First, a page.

As far as the guns themselves the NIJ isn’t looking for anyone to break the service pistol mold. The requirements specify full-size and compact double-stack striker-fired service pistols chambered for 9mm Luger or .40 S&W.

Any potential duty-grade smart gun will still have to fit in the same general size and weight package as a conventional gun and work just as predictably.

These requirements are not subtle. The NIJ seems to have taken feedback from the original outline to heart.

Whether or not a company will submit any designs for testing is yet to be seen. Even as this tech becomes more feasible, passing these tests will prove to be difficult. And it will be especially hard for any company to develop a smart gun that passes muster with the gun rights community.

{ 24 comments… add one }
  • Ed Sunderland November 25, 2016, 6:07 pm

    The DOJ does not make law. That is held for congress only. We do need to roll back and cease all regulations not observed by congress and authorized by congress after a healthy debate including input from the owners of this country——the citizens.

  • Richard Murphy November 25, 2016, 12:21 pm

    Most of the gun violence has been committed with guns that were bought legally. This technology would not have prevented anything. What it would prevent is a child killing another child thinking it was a toy. That would be a very good thing. It would/could eliminate home burglary because what they look for are guns and prescription drugs. The cost of the R&D? Who cares, if it saves the life of 1 child or keeps your home safe.
    I would not approve a radio frequency device. The government could be on one frequency and us on another. Thus they could jam our guns leaving theirs operable. It would have to be a physical device.

    • David Donley November 25, 2016, 1:32 pm

      The underlying presumption is that one child would be saved. In order for that construct to work, you must also eliminate the possibility the status quo on the negative side remains unchanged. That is, that no one would be killed because a proper user was repudiated from proper use and resulting in a death.
      That’s a pretty big presumption.
      And we’ve not even begun to discuss proper alignment of a smart gun with Constitutional provisions for, say, privacy. As well, we’ve completely ignored the possibility of the insertion of sinister intentions by either manufacturers, administrators, or third-party criminals and all the unintended consequences brought on by this idea.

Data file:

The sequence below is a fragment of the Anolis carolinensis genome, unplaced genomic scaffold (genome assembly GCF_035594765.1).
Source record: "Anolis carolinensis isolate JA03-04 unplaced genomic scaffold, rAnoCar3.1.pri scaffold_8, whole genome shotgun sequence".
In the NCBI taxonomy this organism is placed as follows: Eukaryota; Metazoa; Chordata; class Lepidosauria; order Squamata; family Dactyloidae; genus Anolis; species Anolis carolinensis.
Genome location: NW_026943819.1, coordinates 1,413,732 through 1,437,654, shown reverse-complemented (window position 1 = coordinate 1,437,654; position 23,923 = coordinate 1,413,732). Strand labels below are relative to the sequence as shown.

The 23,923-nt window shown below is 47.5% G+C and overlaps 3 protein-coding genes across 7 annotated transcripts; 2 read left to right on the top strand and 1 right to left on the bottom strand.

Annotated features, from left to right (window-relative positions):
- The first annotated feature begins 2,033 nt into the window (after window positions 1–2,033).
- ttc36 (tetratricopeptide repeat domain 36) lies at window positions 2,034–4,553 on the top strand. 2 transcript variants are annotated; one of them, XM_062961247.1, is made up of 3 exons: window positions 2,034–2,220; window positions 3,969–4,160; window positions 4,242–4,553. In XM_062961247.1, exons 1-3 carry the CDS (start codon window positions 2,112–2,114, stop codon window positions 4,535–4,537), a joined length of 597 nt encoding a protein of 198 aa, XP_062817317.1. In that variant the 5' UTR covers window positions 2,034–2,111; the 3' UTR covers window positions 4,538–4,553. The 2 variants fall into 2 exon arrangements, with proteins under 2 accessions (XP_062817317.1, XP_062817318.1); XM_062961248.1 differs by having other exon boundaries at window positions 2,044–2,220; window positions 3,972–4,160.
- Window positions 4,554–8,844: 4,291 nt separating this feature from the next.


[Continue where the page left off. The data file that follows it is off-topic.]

So in order to get to the conclusions reached here, all second order effects must be eliminated or reduced to get to the theoretical no-child’s life lost presumption and its other Utopian promises.
      But then again, that’s how statism works: it promises the world, then demands more more money and control when the plan fails.
      No thanks, I’ll find another way to keep my children out of harm’s way,

      • Richard Murphy November 25, 2016, 4:14 pm

        “No one would be killed because a proper user was repudiated…” What do you mean? This happened: My friend was taking care of his friends’ house and cat while they went on vacation. Home owner had no children. My friend took his 2 boys with him and while busy his boys found a gun in a drawer. You know the rest. He now has only 1 boy. I have no children and have many guns which I keep 2 locked and loaded, and in the open. I am more afraid of the police on a “no-knock raid” to the wrong address then a burglar.
        How does smart tech violate privacy? It’s just an additional feature to the gun. According to the article here there are fairly steep requirements to be fulfilled. There is no more a lose of privacy then having a background check to buy a gun.

        There are no promises made here. Only the possible reduction of incidents. Like background checks, they haven’t eliminated gun violence, only reduced it. Without it ex-cons,stalkers ,etc would have guns. Smart tech will not eliminate either child on child death or burglary, only reduce it.